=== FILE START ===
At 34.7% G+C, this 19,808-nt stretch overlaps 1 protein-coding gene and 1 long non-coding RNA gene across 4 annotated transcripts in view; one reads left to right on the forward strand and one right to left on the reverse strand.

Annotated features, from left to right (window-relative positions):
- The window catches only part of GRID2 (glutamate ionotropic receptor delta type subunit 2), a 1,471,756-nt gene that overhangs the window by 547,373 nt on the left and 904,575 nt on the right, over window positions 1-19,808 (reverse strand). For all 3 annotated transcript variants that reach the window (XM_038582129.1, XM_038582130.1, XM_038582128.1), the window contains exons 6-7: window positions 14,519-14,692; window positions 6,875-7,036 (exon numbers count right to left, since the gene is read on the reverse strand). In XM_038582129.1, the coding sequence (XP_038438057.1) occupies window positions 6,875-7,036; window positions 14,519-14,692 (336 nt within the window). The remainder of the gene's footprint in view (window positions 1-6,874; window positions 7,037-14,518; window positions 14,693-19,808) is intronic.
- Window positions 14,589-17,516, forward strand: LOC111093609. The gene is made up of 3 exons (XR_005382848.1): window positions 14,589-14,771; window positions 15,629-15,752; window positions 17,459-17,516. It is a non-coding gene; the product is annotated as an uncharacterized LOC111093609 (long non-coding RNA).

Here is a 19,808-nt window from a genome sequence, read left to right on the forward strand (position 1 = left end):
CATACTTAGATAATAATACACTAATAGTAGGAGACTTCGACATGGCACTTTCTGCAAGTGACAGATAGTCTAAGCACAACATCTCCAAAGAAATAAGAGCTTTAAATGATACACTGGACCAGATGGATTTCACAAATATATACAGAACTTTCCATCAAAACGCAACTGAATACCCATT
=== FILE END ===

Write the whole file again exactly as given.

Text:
At 34.7% G+C, this 19,808-nt stretch overlaps 1 protein-coding gene and 1 long non-coding RNA gene across 4 annotated transcripts in view; one reads left to right on the forward strand and one right to left on the reverse strand.

Annotated features, from left to right (window-relative positions):
- The window catches only part of GRID2 (glutamate ionotropic receptor delta type subunit 2), a 1,471,756-nt gene that overhangs the window by 547,373 nt on the left and 904,575 nt on the right, over window positions 1-19,808 (reverse strand). For all 3 annotated transcript variants that reach the window (XM_038582129.1, XM_038582130.1, XM_038582128.1), the window contains exons 6-7: window positions 14,519-14,692; window positions 6,875-7,036 (exon numbers count right to left, since the gene is read on the reverse strand). In XM_038582129.1, the coding sequence (XP_038438057.1) occupies window positions 6,875-7,036; window positions 14,519-14,692 (336 nt within the window). The remainder of the gene's footprint in view (window positions 1-6,874; window positions 7,037-14,518; window positions 14,693-19,808) is intronic.
- Window positions 14,589-17,516, forward strand: LOC111093609. The gene is made up of 3 exons (XR_005382848.1): window positions 14,589-14,771; window positions 15,629-15,752; window positions 17,459-17,516. It is a non-coding gene; the product is annotated as an uncharacterized LOC111093609 (long non-coding RNA).

Here is a 19,808-nt window from a genome sequence, read left to right on the forward strand (position 1 = left end):
CATACTTAGATAATAATACACTAATAGTAGGAGACTTCGACATGGCACTTTCTGCAAGTGACAGATAGTCTAAGCACAACATCTCCAAAGAAATAAGAGCTTTAAATGATACACTGGACCAGATGGATTTCACAAATATATACAGAACTTTCCATCAAAACGCAACTGAATACCCATT